Author: Prof. Greg Robson
“Understanding Justice” examines how knowledge of the principles and demands of justice is generated within a modern liberal democracy. The book focuses on three sources of such knowledge: (i) sociopolitical experimentation with diverse institutions and ways of living; (ii) the development and refinement of sociopolitical tradition; and (iii) the work of theorists of justice. These sources of our knowledge of justice are complexly related but mutually complementary. The main upshot of the book is an argument for the value of upholding functional political traditions within which citizens can engage in extensive social and political experimentation.
Author: Prof. Andrew Miller
"The Information Game: Citizens, Police, and the Fight against Criminal Violence” explores the challenging problem of promoting police-citizen cooperation in communities with criminal groups. Using original surveys and in-depth interviews, Miller investigates this problem in Baltimore, Maryland and Lagos, Nigeria to develop and test a theory that applies in both developed and developing contexts. Ultimately, the findings provide guidance for community efforts that aim to promote citizen information-sharing with the police while respecting citizens' individual rights.
Author: Prof. Gianna Englert
“Democracy Deferred” traces the concept of “political capacity” (capacité politique) originally championed by nineteenth-century French liberals as an alternative to the discourse of democratic political rights. As a conceptual history, the book examines how liberals mobilized and modified the concept of political capacity to make sense of the progress of democracy, and uncovers an overlooked liberalism post-1848. As a work of political theory, it highlights the persistence of capacity language within rights discourse and intervenes in ongoing debates about the vitality of democracy.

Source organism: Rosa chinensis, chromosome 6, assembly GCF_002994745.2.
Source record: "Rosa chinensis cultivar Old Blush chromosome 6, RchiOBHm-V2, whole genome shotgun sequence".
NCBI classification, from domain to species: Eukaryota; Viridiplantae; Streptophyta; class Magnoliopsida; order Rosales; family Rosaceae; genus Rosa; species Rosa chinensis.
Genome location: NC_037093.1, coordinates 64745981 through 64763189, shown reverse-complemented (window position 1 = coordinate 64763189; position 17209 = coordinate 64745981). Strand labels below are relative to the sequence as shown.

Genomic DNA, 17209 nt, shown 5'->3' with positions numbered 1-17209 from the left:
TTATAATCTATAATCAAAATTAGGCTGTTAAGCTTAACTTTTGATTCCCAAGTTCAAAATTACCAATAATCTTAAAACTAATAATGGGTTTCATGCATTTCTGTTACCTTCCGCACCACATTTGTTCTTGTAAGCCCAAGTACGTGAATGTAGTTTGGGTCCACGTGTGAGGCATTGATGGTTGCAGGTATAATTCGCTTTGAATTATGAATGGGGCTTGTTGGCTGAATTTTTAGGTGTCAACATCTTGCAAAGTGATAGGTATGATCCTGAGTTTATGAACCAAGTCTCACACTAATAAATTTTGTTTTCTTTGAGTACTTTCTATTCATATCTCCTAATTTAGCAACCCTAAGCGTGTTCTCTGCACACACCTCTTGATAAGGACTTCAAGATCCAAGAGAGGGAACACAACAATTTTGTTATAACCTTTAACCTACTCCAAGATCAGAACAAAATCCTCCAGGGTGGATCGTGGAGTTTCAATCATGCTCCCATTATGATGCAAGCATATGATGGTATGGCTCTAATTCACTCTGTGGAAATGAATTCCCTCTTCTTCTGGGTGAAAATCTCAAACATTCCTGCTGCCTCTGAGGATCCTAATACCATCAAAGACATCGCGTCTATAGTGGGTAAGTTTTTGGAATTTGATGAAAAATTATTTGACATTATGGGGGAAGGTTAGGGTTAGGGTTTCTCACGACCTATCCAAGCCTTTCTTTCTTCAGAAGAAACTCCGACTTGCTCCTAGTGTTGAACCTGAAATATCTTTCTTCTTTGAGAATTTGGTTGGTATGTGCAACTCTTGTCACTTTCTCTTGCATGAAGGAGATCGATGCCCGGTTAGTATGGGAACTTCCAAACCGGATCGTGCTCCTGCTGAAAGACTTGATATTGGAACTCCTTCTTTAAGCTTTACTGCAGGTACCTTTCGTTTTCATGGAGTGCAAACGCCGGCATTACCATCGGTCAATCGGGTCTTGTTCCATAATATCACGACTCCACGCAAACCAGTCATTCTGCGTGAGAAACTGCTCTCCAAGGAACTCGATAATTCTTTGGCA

Author: Prof. Christina Bambrick
“Horizontal Rights” examines our understanding of horizontal effect, moving beyond doctrinal considerations of legal inquiry to show the political consequences of this constitutional phenomenon. In this vein, the manuscript compares and contrasts the constitutional-political histories of the United States, India, Germany, South Africa, and the European Union. Bambrick argues that we better understand the practical and political implications of such horizontal rights by studying them through the lens of republican political theory.
Author: Prof. J.P. Messina
Dr. Messina offers the first book-length philosophical treatment of private censorship. Censorship is often thought exclusively a creature of state, but there is nothing in the concept that rules out that private parties can censor. Indeed, there is good reason to believe that private parties regularly act as censors in troubling ways (sometimes promoting what Mill calls “the tyranny of the prevailing opinion”). As they will often have rights to engage in the kinds of behaviors constitutive of their censorship, the well-studied response to state censorship (prohibition) is not obviously applicable to their case. Considering various contexts in which non-state entities censor, Messina offers moral and political principles for understanding when and by what means they are constrained in exercising their considerable powers to shape democratic discourse.
Research Application Form